“The clock is ticking”: (dis)orientations to ageing and end-of-life care in advanced capitalism and care directives
SAGE Journals » Journal of Sociology
by Tanya Zivkovic, Simone Marino
2w ago
Journal of Sociology, Ahead of Print. This article engages Italian migrant experiences and enactments of futurity to problematize neoliberal anticipatory approaches to ageing and care. Stepping beyond the focus on atomized and agentic individuals and a singular imagined future defined by notions of advancement and progress, sistemazione (home, future, and security) offers ways of building alternative and relational futures within times and spaces of shared precarity. We draw on ethnographic fieldwork and interviews with Italian migrant families living in Adelaide, and a critical analysis of ob ..read more
Visit website
Towards a minor sociology of futures: Shifting futures in Mass Observation accounts of the COVID-19 pandemic
SAGE Journals » Journal of Sociology
by Corine van Emmerik, Rebecca Coleman, Dawn Lyon
2w ago
Journal of Sociology, Ahead of Print. This article argues for a ‘minor sociology of futures’, which focuses on the significance of futures in and to everyday life by attending to minor shifts in temporal rhythms and patterns that illuminate how futures are imagined and made. We draw on Deleuze and Guattari's concepts of the major and minor, to attend to how major time is ruptured and remade and how minor temporalities can be productive of new relationships with the major and different futures. Our analysis focuses on the intricate and ambivalent relations with futures articulated in written re ..read more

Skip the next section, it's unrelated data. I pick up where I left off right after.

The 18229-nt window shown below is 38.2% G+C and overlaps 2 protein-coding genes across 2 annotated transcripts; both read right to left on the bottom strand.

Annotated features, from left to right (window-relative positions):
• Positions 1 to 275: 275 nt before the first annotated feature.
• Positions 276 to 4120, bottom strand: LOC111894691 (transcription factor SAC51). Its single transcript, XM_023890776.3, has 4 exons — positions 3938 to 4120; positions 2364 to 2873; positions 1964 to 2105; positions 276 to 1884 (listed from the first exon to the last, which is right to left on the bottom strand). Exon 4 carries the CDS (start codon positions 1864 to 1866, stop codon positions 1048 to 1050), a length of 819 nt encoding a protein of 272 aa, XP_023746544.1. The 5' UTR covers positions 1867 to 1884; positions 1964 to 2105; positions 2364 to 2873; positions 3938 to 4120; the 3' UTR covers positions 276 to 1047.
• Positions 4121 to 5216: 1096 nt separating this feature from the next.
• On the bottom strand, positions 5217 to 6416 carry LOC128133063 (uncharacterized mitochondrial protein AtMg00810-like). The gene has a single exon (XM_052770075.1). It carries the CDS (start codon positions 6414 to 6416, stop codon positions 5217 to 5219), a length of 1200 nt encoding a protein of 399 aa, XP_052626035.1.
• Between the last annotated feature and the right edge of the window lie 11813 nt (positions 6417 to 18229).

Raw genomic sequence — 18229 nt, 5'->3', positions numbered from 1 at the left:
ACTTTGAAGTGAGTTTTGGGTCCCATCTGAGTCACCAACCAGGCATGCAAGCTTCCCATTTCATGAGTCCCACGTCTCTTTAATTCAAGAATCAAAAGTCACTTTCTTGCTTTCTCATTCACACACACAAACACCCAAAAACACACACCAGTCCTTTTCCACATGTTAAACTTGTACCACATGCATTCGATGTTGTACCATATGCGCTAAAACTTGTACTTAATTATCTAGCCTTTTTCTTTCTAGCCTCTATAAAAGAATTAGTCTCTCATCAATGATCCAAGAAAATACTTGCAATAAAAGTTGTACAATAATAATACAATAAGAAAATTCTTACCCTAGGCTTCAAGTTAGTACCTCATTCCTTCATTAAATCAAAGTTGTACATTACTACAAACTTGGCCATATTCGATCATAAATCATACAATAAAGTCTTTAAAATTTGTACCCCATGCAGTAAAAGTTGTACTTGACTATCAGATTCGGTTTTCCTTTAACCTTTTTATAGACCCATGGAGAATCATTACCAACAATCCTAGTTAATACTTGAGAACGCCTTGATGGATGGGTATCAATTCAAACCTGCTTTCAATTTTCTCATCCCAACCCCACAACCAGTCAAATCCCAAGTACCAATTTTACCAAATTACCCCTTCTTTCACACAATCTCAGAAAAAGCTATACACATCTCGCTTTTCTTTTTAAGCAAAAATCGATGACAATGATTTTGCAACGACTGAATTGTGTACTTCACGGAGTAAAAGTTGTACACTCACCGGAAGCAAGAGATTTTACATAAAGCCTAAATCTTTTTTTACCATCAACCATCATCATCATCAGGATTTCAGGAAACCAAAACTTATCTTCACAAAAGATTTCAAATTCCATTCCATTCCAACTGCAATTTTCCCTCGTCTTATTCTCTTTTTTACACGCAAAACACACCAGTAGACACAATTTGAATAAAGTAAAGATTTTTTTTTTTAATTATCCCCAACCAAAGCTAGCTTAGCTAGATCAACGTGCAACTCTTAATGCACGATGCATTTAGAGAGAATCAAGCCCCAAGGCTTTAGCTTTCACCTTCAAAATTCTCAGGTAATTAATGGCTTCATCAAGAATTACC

Visit website
The absorbent digital welfare state: Silencing dissent, steering progress
SAGE Journals » Journal of Sociology
by Morten Flemming Hjelholt
3w ago
Journal of Sociology, Ahead of Print. This paper explores the intricate dynamics of digital welfare within the context of late-capitalist welfare states, focusing on the advanced digitalisation initiatives of Denmark. It offers a critical analysis of the concept of ‘digital welfare’ – defined as the integration of digital technologies into the frameworks of social protection. Central to the research is how the Danish welfare state, recognised for its e-government leadership, engages with and incorporates critiques to sustain its approach to digital transformation. Utilising Boltanski's theorie ..read more
Visit website
Youth and hospitality work: Skills, subjectivity and affective labour
SAGE Journals » Journal of Sociology
by David Farrugia, Julia Coffey, Rosalind Gill, Megan Sharp, Steven Threadgold
3w ago